Wednesday, February 18, 2009

The OO light bulb goes on

I had a light bulb moment a few months ago that I want to share. Bare with me.

OO programs when running are a network of in memory 'object's each with specific behavior and state.

Traditional OO programming languages like C# 1.1 and Java allow you to specify classes of objects, defining generalizations about how certain types of object behave.

In C# an object is an instance of a class.

In True OO this is only one of many ways to get your running object in memory. Why limit yourself to this factory technique... Why not create a bare object and add methods to it at runtime? Why not mix together sub-class modules of functionality?

As long as at the end you have a network of objects in memory that behave the way you need them to, to model your domain, why limit yourself to this one technique of object creation?

Type safety?

I recently heard a podcast (can't recall which...) where the speaker said "type checking in the compiler is just a form of unit testing". Personally I am still letting that sink in.

I guess, if I were you, and I had read this far, I would get to this point and have one question "So What?"

Thinking of classes as only one way to get objects into memory is liberating:-

I had a class I wrote the other day that was part of a UAT framework based on White...

 public class CaseHelper : ScreenHelper
{
public CaseHelper(Window window)
: base(window)
{}

public string PatientId
{
get { return PatientIdBox.Text; }
set { PatientIdBox.SetValue(value); }
}

public string GivenName
{
get { return GivenNameBox.Text; }
set { GivenNameBox.SetValue(value); }
}

public string FamilyName
{
get { return FamilyNameBox.Text; }
set { FamilyNameBox.SetValue(value); }
}

public string DateOfBirth
{
get { return DateOfBirthBox.Text; }
set { DateOfBirthBox.SetValue(value); }
}

public string Gender
{
get { return GenderBox.SelectedItemChildName(); }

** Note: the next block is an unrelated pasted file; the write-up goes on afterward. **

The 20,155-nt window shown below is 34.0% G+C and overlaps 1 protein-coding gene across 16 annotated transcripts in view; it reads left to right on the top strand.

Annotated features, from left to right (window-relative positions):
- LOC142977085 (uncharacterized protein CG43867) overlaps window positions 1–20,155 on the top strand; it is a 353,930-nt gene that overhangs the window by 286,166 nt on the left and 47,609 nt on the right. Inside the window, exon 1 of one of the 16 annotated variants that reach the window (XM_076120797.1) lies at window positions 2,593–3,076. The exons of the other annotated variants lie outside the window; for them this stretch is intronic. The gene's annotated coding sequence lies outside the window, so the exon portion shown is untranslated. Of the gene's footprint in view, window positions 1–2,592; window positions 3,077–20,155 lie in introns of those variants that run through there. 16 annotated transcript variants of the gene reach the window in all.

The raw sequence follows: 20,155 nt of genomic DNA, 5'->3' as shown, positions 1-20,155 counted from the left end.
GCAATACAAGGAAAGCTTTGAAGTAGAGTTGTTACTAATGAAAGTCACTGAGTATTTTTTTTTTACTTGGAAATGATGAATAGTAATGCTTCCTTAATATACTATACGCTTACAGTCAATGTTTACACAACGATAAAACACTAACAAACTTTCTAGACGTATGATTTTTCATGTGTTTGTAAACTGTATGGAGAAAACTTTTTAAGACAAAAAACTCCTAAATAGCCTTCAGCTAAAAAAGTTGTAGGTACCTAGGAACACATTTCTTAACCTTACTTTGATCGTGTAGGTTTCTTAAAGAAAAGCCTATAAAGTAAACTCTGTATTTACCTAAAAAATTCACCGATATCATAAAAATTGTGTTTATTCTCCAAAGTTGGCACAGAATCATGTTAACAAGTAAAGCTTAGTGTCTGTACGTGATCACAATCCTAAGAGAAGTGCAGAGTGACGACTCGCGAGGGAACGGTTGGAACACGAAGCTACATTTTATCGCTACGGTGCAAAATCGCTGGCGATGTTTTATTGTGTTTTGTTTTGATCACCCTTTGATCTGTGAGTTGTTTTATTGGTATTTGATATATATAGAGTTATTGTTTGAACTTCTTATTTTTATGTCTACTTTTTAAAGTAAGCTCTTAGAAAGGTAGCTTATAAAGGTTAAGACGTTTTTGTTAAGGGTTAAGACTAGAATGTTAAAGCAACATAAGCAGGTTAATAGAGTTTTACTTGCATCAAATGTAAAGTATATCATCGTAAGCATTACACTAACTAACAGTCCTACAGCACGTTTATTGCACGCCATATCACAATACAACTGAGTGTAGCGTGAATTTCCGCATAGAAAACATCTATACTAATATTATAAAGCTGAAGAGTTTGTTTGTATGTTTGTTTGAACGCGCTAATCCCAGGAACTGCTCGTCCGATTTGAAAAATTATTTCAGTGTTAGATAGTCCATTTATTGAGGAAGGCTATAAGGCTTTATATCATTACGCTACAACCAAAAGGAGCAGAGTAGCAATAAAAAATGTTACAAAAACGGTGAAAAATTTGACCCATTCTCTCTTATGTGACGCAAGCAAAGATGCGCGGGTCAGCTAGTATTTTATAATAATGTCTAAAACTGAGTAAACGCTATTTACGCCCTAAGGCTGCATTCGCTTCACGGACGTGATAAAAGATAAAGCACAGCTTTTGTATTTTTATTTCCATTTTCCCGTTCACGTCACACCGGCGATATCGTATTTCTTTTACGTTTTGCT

set { GenderBox.SelectItemByChildName(value); }
}

public void ClickSave()
{
SaveButton.Click();
}

public string BarcodeNo
{get { return BarcodeNoBox.Text; }}

private TextBox PatientIdBox
{get { return Get<TextBox>("patientId"); }}

private TextBox GivenNameBox
{get { return Get<TextBox>("givenName"); }}

private TextBox FamilyNameBox
{get { return Get<TextBox>("familyName"); }}

private TextBox DateOfBirthBox
{get { return Get<TextBox>("dateOfBirth"); }}

private ComboBox GenderBox
{get { return Get<ComboBox>("gender"); }}

private TextBox BarcodeNoBox
{get { return Get<TextBox>("barcodeNo"); }}

private Button SaveButton
{get { return Get<Button>("saveButton"); }}

}



As you can see lots of duplication that is hard to factor out further. I could turn to code generation., but what frustrates me is in Ruby I would be able to write helpers for each type of control and the code would become...


class CaseHelper < ScreenHelper
has_text "patientId"
has_text "barcodeNo"
has_button "saveButton"
has_combo "gender"
has_text "giveName"
has_text "familyName"
has_text "dataOfBirth"
end


That I can handle. This is possible because defining a class is ruby is done at execution time. All you are doing is executing code that is creating objects. (a class in an object that has a new method that makes other objects). has_text is just a method that defines methods. Easy.
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